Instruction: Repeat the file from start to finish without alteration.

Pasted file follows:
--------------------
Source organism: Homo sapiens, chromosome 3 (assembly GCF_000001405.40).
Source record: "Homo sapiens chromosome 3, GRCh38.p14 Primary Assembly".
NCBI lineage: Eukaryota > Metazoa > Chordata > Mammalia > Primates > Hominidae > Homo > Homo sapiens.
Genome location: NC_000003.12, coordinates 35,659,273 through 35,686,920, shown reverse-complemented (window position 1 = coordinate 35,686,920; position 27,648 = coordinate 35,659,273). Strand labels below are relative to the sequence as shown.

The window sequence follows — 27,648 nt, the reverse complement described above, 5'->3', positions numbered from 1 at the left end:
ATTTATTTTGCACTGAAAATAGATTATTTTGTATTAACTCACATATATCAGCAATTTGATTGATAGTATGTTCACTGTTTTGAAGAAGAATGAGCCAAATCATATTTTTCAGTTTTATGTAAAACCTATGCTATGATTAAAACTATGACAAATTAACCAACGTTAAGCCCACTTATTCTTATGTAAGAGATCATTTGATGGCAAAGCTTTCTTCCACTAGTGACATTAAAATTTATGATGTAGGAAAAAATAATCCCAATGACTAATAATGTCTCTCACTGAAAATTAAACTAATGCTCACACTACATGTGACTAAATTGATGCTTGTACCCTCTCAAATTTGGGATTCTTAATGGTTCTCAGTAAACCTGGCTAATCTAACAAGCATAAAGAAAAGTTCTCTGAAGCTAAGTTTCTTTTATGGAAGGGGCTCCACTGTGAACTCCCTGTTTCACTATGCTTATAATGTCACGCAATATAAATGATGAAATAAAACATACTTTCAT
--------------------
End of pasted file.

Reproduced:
Source organism: Homo sapiens, chromosome 3 (assembly GCF_000001405.40).
Source record: "Homo sapiens chromosome 3, GRCh38.p14 Primary Assembly".
NCBI lineage: Eukaryota > Metazoa > Chordata > Mammalia > Primates > Hominidae > Homo > Homo sapiens.
Genome location: NC_000003.12, coordinates 35,659,273 through 35,686,920, shown reverse-complemented (window position 1 = coordinate 35,686,920; position 27,648 = coordinate 35,659,273). Strand labels below are relative to the sequence as shown.

The window sequence follows — 27,648 nt, the reverse complement described above, 5'->3', positions numbered from 1 at the left end:
ATTTATTTTGCACTGAAAATAGATTATTTTGTATTAACTCACATATATCAGCAATTTGATTGATAGTATGTTCACTGTTTTGAAGAAGAATGAGCCAAATCATATTTTTCAGTTTTATGTAAAACCTATGCTATGATTAAAACTATGACAAATTAACCAACGTTAAGCCCACTTATTCTTATGTAAGAGATCATTTGATGGCAAAGCTTTCTTCCACTAGTGACATTAAAATTTATGATGTAGGAAAAAATAATCCCAATGACTAATAATGTCTCTCACTGAAAATTAAACTAATGCTCACACTACATGTGACTAAATTGATGCTTGTACCCTCTCAAATTTGGGATTCTTAATGGTTCTCAGTAAACCTGGCTAATCTAACAAGCATAAAGAAAAGTTCTCTGAAGCTAAGTTTCTTTTATGGAAGGGGCTCCACTGTGAACTCCCTGTTTCACTATGCTTATAATGTCACGCAATATAAATGATGAAATAAAACATACTTTCAT